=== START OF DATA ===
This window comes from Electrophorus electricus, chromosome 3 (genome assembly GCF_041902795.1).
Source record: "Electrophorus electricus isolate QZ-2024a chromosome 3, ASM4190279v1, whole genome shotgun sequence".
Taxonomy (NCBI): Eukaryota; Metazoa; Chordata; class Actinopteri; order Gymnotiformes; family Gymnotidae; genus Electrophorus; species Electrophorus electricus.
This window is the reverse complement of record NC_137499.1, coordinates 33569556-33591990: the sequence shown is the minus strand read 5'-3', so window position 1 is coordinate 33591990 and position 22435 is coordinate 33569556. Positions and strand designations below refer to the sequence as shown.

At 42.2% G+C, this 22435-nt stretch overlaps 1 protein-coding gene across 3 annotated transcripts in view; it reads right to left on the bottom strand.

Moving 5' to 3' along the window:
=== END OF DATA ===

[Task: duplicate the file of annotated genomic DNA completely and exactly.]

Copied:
This window comes from Electrophorus electricus, chromosome 3 (genome assembly GCF_041902795.1).
Source record: "Electrophorus electricus isolate QZ-2024a chromosome 3, ASM4190279v1, whole genome shotgun sequence".
Taxonomy (NCBI): Eukaryota; Metazoa; Chordata; class Actinopteri; order Gymnotiformes; family Gymnotidae; genus Electrophorus; species Electrophorus electricus.
This window is the reverse complement of record NC_137499.1, coordinates 33569556-33591990: the sequence shown is the minus strand read 5'-3', so window position 1 is coordinate 33591990 and position 22435 is coordinate 33569556. Positions and strand designations below refer to the sequence as shown.

At 42.2% G+C, this 22435-nt stretch overlaps 1 protein-coding gene across 3 annotated transcripts in view; it reads right to left on the bottom strand.

Moving 5' to 3' along the window: